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Why Erik Spoelstra Deserves to Be Coach of the Year
- Updated: April 23, 2016
Soon, the NBA will name the Coach of the Year for the 2015-2016 season. This year the competition will be more fierce than it’s been in recent years. Miami Heat fans will be rooting for head coach Erik Spoelstra to get the award he’s so rightfully deserved for years now. But as always, the long-time Heat coach has been overshadowed by a list of NBA coaches who have had strong seasons as well. Still, it’s time to give Spoelstra the credit he’s earned and an overdue, deserving case for Coach of the Year.
Spoelstra, 45, is the second-longest tenured coach in the NBA behind the illustrious Popovich. The eight-year head coach has a career regular season record of 399-241 and playoff record of 65-36. Most importantly, Spoelstra has led the Heat to two championships (2012 & 2013) on top of four consecutive trips to the NBA Finals.
Yet, Spoelstra never gets credit for that, instead the excuse is that he had LeBron James. Fair, but even the fact that he flipped the 15-67 Heat in 2007-08 to 44-38 the first year (2008-09) he took over is forgotten. Both of those phases could be broken down to portray how vast of an impact Spoelstra had on those teams but that’s a different article for a different day.
That’s why this year was so telling for Spoelstra and his staff. With leading scorer Chris Bosh lost for the second consecutive season and Miami’s roster stripped to only two point guards due to transactions that saw Mario Chalmers, Beno Udrih and Brian Roberts shipped out and Tyler Johnson (shoulder) out for the season, the championed coach made his mark.
Spoelstra made the boldest move of the season in moving Hassan Whiteside, an impending free agent in the summer, to the bench, which some considered a demotion. The 7-footer and Spoelstra happily talked things out and the demotion turned out to be a brilliant move. Whiteside’s impact on the Heat was amazing as the center averaged 17.5 points, 13.3 points and 3.4 blocks off the bench.
The eight-year head coach also shifted the style of the starting lineup by moving Amar’e Stoudemire to the center slot and Luol Deng to the power forward position. The moves were primarily made so that Goran Dragic could run a faster offense. The unprecedented, in-season change also proved to be another intelligent move by Spoelstra while getting Joe Johnson incorporated. The moves helped Dragic and Deng, who both struggled heavily in the first-half of the season, revive their careers as the duo put up All-Star caliber numbers in the second-half of the season.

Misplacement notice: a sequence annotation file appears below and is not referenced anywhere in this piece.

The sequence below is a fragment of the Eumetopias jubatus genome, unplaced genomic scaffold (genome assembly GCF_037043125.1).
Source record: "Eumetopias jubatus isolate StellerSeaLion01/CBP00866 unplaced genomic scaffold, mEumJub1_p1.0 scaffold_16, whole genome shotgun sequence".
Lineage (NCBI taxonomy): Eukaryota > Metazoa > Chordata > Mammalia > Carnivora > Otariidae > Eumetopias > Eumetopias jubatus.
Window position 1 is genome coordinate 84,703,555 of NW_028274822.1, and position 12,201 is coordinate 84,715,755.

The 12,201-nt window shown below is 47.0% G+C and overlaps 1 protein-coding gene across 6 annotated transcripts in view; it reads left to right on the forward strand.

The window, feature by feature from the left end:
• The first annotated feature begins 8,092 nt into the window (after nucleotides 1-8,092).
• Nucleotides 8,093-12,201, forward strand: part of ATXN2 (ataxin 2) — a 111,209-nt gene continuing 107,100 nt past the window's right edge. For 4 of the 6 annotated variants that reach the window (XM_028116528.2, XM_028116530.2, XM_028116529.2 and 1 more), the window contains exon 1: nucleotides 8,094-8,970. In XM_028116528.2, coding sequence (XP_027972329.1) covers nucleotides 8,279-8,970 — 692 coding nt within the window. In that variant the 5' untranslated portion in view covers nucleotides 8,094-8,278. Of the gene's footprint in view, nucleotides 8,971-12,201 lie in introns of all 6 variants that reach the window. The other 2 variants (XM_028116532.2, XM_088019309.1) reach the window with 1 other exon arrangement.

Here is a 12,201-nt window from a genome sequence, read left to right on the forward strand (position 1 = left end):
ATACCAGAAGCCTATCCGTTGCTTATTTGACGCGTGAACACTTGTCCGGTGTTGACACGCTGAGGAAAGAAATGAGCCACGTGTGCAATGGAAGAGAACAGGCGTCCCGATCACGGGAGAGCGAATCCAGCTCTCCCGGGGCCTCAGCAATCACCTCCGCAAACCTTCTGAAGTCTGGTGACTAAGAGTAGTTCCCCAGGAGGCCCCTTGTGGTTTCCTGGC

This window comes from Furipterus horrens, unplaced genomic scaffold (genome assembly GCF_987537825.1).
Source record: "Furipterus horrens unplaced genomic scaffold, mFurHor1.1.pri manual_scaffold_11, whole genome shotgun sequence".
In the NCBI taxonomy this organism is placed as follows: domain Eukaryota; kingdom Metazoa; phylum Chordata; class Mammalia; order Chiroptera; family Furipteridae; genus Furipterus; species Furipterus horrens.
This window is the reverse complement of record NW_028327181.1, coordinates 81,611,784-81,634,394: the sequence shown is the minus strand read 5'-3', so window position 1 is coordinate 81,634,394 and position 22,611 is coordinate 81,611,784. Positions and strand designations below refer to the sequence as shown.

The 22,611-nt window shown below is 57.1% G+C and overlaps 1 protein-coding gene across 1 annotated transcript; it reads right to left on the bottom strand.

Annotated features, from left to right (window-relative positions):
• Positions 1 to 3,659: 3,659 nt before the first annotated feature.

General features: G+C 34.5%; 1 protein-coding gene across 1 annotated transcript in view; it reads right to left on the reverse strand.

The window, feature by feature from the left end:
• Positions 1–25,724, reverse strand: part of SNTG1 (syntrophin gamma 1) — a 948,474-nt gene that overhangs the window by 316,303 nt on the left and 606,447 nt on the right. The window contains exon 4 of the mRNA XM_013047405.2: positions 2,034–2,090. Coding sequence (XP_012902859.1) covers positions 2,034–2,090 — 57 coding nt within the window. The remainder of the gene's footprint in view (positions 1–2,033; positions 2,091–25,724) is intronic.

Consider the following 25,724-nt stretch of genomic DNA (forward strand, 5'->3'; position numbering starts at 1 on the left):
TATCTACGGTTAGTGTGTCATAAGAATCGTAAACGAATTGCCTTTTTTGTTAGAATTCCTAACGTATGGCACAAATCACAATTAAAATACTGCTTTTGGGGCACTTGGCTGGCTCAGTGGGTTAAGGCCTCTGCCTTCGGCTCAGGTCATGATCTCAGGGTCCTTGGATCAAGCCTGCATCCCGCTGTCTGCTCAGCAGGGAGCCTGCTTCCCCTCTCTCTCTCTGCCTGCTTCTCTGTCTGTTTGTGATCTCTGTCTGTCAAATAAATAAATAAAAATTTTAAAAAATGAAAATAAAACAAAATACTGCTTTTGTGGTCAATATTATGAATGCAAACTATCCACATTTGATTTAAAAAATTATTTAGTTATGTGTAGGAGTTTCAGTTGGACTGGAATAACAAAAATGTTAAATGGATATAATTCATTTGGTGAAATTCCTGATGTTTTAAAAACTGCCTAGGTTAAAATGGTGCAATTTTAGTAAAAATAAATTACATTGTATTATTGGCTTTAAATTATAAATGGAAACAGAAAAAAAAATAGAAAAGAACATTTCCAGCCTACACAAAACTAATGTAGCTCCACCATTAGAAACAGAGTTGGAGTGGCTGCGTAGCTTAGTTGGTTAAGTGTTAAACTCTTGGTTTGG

But Spoelstra’s changes weren’t done there. The 45-year-old trusted and allowed rookie Josh Richardson, his only other point guard, to have a big role on the team. The second-round pick juggled around the garbage-time unit and D-League for a majority of the season before Spoelstra decided to utilize him differently. With Spoelstra working tirelessly with the first-year guard on his shooting, Richardson saw his three-point shooting percentage ascend to a whopping 53.5 percent. That mark was the best shooting percentage (at least 20 games played, minimum of one taken per game) in the NBA since the break. The reward: Richardson became the East’s Rookie of the Month in March.
Coach Steve Clifford’s Charlotte Hornets has made gigantic strides this season but the first-round matchup currently going on between these two teams has showcased which coach has done a better job this season. From exploiting matchups to countering certain moves, the Heat has had the advantage so far. Even Spoelstra’s ability in utilizing his two rookies, Richardson and Justise Winslow, to play major rotational roles, has been instrumental. Clifford has been unable to properly use rookie Frank Kaminsky, the pick before Winslow, in the series thus far.
With the Heat’s ability to rise to the East’s elite amidst grueling circumstances is a testimony to Spoelstra’s relentless coaching ability. If the Heat end up beating the Hornets and continue its hot play, Spoelstra is more than deserving to acquire his first Coach of the Year award.